What defines its menu
Soups, salads, hot sandwiches, paninis and lunch specials every day. … I try to have a larger meal on Wednesday or Thursday. My experience is that we pressed the reset button on Monday morning. We do a lot of salad on Mondays.
We offer comfort food on the go, takeout, plenty of quinoa bowls, fresh soup daily. We manufacture all of our dressings from scratch. Our bread comes from Troubadour, but all our bakery, scones, cookies, are all homemade.
Different by design
Food can be medicine and it can heal. That’s exactly what I’m trying to promote without blaming you. A healthy diet promotes a healthy body. I want to keep in mind that they are super educated and really dedicated people. It’s not up to me to tell them what to eat.
I am happy to provide alternatives to cafeteria food or fried foods. We don’t have a fryer in this cafe. It was wanted. When I retire and someone wants to put in a fryer, let them. Not while I’m here. We bake tortillas for crispy fries. We don’t need to fry them.
I don’t have a cold room or cold room. We are really limited in this space that we have here. Every week my produce arrives from Centgraf Farms in Mayville. I discovered them at the West Allis Farmers Market, where I am a customer every weekend. I work with Troubadour (Bakery), a forager called Sourced in Nature and half of his business is Pink Tipi (Farms). …
He brings me mushrooms and sprouts, asparagus, ramps in the spring. Honestly, I didn’t have much experience cooking with ramps. You start looking for what you can do… and now I’m making ramp butter. I get maple syrup aged in whiskey casks. We have maple sugar that we put on one of the muffins. This time of year I try to stock up on dried mushrooms. I buy ridiculous amounts of butternut squash and roast it and freeze it so that when February comes around I have it.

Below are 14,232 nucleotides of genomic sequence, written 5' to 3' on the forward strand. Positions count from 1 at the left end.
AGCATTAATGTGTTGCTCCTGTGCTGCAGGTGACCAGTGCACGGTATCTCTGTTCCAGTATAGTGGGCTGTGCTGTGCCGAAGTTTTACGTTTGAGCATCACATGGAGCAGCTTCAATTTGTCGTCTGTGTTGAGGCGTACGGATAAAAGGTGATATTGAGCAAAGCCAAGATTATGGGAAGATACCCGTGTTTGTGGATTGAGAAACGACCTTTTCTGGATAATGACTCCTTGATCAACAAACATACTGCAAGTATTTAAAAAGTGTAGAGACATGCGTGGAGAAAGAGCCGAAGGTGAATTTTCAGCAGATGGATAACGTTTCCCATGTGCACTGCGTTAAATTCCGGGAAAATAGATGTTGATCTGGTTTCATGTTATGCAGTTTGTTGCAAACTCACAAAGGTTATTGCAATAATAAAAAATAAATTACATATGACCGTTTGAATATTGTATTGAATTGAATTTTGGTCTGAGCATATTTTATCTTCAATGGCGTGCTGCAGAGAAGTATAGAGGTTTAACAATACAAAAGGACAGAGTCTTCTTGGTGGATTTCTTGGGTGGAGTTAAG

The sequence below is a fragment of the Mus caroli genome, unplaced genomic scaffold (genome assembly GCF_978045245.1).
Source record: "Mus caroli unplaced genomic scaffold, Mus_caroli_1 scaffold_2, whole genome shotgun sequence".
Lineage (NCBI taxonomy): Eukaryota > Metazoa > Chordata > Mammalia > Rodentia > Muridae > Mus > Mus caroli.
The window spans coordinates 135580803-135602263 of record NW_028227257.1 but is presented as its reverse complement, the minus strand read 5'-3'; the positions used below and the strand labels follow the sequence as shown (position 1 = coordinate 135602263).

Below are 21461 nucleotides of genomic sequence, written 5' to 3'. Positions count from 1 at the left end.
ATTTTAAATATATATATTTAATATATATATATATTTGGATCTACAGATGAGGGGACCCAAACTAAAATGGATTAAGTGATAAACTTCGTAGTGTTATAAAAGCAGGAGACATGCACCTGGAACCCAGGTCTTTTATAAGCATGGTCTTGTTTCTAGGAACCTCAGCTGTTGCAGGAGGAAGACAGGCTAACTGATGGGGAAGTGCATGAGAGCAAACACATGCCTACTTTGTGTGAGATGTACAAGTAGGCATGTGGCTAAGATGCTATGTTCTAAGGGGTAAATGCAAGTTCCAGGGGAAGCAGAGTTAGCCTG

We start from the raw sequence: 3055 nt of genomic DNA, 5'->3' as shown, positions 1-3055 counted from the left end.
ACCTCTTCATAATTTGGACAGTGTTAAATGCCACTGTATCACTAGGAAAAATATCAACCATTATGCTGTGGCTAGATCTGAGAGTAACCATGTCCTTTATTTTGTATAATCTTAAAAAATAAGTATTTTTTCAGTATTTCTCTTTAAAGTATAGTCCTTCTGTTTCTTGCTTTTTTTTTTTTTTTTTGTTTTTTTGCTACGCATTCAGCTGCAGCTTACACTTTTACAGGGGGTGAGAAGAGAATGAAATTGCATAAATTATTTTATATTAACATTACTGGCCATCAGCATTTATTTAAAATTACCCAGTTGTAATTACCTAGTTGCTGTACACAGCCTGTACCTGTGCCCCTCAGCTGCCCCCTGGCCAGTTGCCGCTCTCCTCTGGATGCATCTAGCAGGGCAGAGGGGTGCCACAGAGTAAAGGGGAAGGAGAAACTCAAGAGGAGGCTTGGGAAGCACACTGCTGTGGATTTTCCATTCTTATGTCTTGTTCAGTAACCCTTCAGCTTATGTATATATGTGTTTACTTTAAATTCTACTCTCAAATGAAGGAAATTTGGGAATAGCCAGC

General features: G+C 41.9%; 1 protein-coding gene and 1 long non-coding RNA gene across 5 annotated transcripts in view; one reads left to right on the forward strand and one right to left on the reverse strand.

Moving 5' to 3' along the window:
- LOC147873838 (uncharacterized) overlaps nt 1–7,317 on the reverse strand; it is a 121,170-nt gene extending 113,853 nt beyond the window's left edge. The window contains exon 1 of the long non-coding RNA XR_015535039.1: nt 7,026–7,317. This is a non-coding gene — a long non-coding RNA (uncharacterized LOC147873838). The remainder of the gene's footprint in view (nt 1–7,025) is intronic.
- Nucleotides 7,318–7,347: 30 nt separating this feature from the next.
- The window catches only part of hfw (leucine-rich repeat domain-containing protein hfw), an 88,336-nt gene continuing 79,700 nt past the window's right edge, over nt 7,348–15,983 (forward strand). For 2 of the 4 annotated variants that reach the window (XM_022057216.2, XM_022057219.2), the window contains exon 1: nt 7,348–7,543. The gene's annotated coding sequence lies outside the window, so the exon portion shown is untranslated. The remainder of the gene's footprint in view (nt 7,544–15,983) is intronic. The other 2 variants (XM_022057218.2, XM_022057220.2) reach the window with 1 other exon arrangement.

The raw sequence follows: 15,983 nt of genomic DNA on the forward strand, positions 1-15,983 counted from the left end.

When she’s not working
I feed people. When I volunteer, I work in the pantry. I am a gardener and I have just become a master gardener. I work at Eble Gardens, and 100% of (what they grow) goes to the Waukesha Pantry. Last summer I worked with a group called Green Power in Waukesha. For me, it’s always about nurturing people and connecting to the land. I know how it sounds, but carrots come from the ground. They are not already sliced or canned.
Make his way
When I write barn door most of the time I try to feature local articles. If I forget, someone will usually remind me. I think people have come to expect local here, and I hope so. No one told me that was how they wanted the cafe management to go. I wasn’t aware of any parameters, they came to do a tasting of the food I wanted to do if we got the contract here. I came out and said it was important to me, local, as close to the land as possible.
We are in Milwaukee County, and if I can find vendors in Milwaukee County, I would be happy to support those people. I am well aware that I am in a unique situation. Most chefs don’t have that opportunity to work in a corporate setting like this. I’m really lucky.
Fork. Spoon. Life. explores the everyday relationship that local notables (both within and outside the food community) have with food. To suggest future personalities to profile, email email@example.com.